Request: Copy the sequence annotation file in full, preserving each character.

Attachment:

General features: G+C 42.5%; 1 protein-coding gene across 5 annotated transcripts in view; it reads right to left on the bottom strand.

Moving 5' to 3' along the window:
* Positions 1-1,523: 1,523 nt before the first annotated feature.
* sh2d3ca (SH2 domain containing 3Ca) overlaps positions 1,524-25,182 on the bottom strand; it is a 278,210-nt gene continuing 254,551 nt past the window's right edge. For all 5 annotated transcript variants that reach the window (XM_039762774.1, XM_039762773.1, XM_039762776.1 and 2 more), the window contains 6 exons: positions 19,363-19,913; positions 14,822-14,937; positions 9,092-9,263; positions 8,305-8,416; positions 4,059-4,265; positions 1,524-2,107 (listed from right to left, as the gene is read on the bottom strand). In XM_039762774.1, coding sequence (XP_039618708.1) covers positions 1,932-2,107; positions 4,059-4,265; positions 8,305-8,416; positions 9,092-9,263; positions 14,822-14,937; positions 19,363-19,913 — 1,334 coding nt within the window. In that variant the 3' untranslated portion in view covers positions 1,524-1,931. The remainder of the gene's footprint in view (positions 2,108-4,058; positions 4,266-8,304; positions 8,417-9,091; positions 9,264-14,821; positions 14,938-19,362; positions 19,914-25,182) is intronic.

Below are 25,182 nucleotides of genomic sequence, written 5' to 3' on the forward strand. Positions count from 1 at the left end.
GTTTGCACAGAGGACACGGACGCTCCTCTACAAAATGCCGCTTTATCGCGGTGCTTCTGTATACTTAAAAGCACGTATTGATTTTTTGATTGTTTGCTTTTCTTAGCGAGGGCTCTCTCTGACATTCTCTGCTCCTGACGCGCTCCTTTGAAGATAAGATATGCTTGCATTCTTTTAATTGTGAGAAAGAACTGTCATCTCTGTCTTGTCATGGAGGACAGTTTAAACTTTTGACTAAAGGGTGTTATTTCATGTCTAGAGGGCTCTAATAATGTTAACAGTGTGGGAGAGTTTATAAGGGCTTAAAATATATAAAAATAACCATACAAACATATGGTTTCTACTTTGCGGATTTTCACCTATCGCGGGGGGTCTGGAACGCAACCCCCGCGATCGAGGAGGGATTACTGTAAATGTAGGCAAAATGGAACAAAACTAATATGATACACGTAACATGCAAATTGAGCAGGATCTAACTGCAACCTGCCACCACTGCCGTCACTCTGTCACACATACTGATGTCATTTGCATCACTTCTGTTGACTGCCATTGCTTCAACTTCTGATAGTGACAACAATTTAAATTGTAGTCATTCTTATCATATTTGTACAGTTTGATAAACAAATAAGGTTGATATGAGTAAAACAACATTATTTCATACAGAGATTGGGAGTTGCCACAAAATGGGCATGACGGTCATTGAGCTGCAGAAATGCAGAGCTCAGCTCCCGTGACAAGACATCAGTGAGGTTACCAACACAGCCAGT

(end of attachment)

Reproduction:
General features: G+C 42.5%; 1 protein-coding gene across 5 annotated transcripts in view; it reads right to left on the bottom strand.

Moving 5' to 3' along the window:
* Positions 1-1,523: 1,523 nt before the first annotated feature.
* sh2d3ca (SH2 domain containing 3Ca) overlaps positions 1,524-25,182 on the bottom strand; it is a 278,210-nt gene continuing 254,551 nt past the window's right edge. For all 5 annotated transcript variants that reach the window (XM_039762774.1, XM_039762773.1, XM_039762776.1 and 2 more), the window contains 6 exons: positions 19,363-19,913; positions 14,822-14,937; positions 9,092-9,263; positions 8,305-8,416; positions 4,059-4,265; positions 1,524-2,107 (listed from right to left, as the gene is read on the bottom strand). In XM_039762774.1, coding sequence (XP_039618708.1) covers positions 1,932-2,107; positions 4,059-4,265; positions 8,305-8,416; positions 9,092-9,263; positions 14,822-14,937; positions 19,363-19,913 — 1,334 coding nt within the window. In that variant the 3' untranslated portion in view covers positions 1,524-1,931. The remainder of the gene's footprint in view (positions 2,108-4,058; positions 4,266-8,304; positions 8,417-9,091; positions 9,264-14,821; positions 14,938-19,362; positions 19,914-25,182) is intronic.

Below are 25,182 nucleotides of genomic sequence, written 5' to 3' on the forward strand. Positions count from 1 at the left end.
GTTTGCACAGAGGACACGGACGCTCCTCTACAAAATGCCGCTTTATCGCGGTGCTTCTGTATACTTAAAAGCACGTATTGATTTTTTGATTGTTTGCTTTTCTTAGCGAGGGCTCTCTCTGACATTCTCTGCTCCTGACGCGCTCCTTTGAAGATAAGATATGCTTGCATTCTTTTAATTGTGAGAAAGAACTGTCATCTCTGTCTTGTCATGGAGGACAGTTTAAACTTTTGACTAAAGGGTGTTATTTCATGTCTAGAGGGCTCTAATAATGTTAACAGTGTGGGAGAGTTTATAAGGGCTTAAAATATATAAAAATAACCATACAAACATATGGTTTCTACTTTGCGGATTTTCACCTATCGCGGGGGGTCTGGAACGCAACCCCCGCGATCGAGGAGGGATTACTGTAAATGTAGGCAAAATGGAACAAAACTAATATGATACACGTAACATGCAAATTGAGCAGGATCTAACTGCAACCTGCCACCACTGCCGTCACTCTGTCACACATACTGATGTCATTTGCATCACTTCTGTTGACTGCCATTGCTTCAACTTCTGATAGTGACAACAATTTAAATTGTAGTCATTCTTATCATATTTGTACAGTTTGATAAACAAATAAGGTTGATATGAGTAAAACAACATTATTTCATACAGAGATTGGGAGTTGCCACAAAATGGGCATGACGGTCATTGAGCTGCAGAAATGCAGAGCTCAGCTCCCGTGACAAGACATCAGTGAGGTTACCAACACAGCCAGT